Helping your child deal with scary news

Kids are curious and they'll see or hear about frightening events — SmartParents’ tips will help you teach them...

Helping-your-child-deal-with-scary-news

In our 24/7 news world, it is nearly impossible to keep our children away from bad, depressing news on the internet. It can be overheard in a grown-up conversation, when the television is left on or simply on the radio, in the car. Since we can’t shield our young ones from it completely, our next, and indeed, best option is to help them process it — a skill that would help them handle it in the years to come.

Smartparents.sg spoke with psychologist Daniel Koh for help on the matter. He outlined a three-step strategy:

Listen and support. Similar to adults, different children handle such news in different manners. They may interpret the news in their own personal ways. As children may not be able to process the full cause and effect of the matter, this may result in anxiety over their own safety. If your little one is in distress, reassure and be there for him/her. Some signs of emotional distress include crying, aggression, isolation and withdrawal. Some physical signs of distress include poor sleep, bedwetting, lack of energy and self-mutilation.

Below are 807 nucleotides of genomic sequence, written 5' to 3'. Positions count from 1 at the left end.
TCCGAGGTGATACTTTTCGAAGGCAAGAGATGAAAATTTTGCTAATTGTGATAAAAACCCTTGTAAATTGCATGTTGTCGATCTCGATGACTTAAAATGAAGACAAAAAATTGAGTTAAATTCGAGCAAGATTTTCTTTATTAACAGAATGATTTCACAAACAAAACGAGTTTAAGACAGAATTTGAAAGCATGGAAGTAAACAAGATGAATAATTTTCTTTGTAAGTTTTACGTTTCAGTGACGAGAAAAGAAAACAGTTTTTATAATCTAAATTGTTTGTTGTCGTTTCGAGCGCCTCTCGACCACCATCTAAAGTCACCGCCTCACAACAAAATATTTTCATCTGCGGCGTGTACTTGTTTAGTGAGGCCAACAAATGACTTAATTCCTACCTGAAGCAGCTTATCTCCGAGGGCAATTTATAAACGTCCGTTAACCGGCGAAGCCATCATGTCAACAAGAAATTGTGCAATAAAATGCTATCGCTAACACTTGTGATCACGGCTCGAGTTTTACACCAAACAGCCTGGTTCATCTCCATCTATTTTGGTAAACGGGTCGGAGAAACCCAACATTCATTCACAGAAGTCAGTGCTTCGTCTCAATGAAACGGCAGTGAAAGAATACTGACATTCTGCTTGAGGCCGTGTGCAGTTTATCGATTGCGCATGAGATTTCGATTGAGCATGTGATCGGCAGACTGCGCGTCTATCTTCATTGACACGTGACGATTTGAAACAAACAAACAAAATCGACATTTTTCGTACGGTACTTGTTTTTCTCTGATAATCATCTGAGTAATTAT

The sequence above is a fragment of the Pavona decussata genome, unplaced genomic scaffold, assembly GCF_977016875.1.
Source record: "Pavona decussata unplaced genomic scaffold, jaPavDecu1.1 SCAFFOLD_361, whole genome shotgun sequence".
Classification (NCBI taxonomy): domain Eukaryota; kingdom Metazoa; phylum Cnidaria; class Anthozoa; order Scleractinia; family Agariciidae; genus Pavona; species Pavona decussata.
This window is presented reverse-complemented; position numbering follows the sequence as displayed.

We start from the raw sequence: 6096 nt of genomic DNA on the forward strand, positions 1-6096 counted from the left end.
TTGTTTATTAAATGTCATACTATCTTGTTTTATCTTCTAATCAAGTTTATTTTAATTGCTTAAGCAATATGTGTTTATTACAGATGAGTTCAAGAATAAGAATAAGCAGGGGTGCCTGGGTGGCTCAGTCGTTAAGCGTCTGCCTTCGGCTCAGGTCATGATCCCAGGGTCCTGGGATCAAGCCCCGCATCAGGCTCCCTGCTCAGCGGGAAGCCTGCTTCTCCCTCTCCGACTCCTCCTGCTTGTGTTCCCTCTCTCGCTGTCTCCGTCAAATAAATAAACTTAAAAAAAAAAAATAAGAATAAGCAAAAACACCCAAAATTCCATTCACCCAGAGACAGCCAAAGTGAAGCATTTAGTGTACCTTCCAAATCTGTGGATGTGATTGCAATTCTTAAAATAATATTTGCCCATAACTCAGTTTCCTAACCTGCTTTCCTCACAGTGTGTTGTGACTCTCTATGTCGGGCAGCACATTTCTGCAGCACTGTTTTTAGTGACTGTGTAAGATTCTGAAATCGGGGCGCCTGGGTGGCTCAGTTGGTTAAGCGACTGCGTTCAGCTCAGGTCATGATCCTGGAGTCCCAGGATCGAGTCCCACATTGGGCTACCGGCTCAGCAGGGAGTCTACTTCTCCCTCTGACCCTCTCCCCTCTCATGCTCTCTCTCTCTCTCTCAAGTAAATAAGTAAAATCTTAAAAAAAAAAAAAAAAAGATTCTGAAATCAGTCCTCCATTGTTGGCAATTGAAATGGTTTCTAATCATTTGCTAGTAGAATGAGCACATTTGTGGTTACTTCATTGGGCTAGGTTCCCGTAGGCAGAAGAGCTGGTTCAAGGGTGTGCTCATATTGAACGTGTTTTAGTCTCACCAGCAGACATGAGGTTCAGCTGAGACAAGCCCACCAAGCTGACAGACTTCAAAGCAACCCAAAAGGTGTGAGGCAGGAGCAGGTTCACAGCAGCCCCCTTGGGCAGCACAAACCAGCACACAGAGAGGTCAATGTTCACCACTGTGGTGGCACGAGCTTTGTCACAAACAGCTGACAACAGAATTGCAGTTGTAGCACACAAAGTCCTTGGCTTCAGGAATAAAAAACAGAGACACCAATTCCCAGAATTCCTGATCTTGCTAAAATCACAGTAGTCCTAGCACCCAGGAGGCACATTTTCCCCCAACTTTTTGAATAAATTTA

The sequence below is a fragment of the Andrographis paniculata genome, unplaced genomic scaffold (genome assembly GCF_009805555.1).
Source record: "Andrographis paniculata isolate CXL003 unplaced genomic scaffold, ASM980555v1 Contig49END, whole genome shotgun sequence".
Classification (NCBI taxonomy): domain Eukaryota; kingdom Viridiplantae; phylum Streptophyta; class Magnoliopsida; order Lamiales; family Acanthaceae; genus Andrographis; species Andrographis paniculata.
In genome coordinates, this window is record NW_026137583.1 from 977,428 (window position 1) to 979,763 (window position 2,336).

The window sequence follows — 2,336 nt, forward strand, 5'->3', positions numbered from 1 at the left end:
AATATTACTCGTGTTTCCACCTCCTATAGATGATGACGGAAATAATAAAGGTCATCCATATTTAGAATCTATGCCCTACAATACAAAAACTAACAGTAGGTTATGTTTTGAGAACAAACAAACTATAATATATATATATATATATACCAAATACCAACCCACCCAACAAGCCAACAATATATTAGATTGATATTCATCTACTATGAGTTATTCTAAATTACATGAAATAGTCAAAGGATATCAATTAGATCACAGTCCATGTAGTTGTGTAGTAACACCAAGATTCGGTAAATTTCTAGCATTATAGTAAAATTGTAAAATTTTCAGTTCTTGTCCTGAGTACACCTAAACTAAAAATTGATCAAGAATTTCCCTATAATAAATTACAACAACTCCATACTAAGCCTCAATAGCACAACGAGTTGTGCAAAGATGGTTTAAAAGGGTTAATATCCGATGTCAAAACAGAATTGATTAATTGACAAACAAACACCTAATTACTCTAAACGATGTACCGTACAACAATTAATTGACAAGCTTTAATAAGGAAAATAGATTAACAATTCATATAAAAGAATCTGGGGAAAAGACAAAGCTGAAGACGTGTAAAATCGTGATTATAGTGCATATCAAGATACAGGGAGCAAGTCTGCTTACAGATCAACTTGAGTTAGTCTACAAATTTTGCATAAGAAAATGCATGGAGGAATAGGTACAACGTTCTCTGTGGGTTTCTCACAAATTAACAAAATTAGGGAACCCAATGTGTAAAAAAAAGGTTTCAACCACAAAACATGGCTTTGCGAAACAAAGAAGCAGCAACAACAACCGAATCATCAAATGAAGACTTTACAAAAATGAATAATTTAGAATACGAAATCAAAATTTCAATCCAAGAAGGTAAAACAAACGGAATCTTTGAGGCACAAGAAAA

Discuss. After understanding how your little one is feeling, it may help guiding him with dealing with respective emotions. Explaining how other people react to similar matters may help calm your child’s anxiety. If possible, it is best to teach this to your child before an incident like this takes place. As younger children tend to view things on the surface, more explanation and guidance is needed.

Building resilience. Watching your tot go through such emotions may be painful to watch and you may even be tempted to shield them from news entirely. Remember that in order to build resilience, your little one has to be given the chance to develop different emotions and depth. Patience and understanding is essential here, however, do not hesitate to seek help when you feel it is needed.

Daniel Koh works with Insights Mind Centre and can be reached at insightsmc@gmail.com